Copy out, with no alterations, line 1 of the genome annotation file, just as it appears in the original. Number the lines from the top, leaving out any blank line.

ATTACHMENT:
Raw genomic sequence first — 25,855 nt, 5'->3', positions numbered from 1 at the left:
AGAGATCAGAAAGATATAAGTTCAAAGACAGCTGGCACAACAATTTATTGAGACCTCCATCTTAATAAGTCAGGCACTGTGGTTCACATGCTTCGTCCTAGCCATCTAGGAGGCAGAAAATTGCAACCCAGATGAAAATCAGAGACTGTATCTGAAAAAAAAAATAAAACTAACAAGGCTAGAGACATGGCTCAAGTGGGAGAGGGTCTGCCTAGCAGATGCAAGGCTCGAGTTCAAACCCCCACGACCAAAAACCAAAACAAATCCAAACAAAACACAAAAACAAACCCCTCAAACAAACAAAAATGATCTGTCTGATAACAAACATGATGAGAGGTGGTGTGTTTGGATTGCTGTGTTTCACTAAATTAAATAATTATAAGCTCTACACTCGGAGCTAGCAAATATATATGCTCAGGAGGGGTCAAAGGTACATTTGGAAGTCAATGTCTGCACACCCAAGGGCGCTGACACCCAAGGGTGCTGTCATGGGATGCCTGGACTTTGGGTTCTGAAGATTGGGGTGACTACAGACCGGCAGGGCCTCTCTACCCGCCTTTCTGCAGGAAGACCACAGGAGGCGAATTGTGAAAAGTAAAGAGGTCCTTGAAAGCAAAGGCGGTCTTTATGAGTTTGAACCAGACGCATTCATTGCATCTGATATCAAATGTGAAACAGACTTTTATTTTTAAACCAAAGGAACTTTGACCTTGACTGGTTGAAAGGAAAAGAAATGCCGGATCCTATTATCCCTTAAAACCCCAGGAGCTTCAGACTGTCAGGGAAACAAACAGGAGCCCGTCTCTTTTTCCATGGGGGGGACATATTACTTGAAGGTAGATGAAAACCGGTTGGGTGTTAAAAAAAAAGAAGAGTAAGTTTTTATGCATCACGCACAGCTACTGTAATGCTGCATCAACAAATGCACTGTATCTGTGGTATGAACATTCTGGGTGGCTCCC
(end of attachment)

Raw genomic sequence first — 25,855 nt, 5'->3', positions numbered from 1 at the left: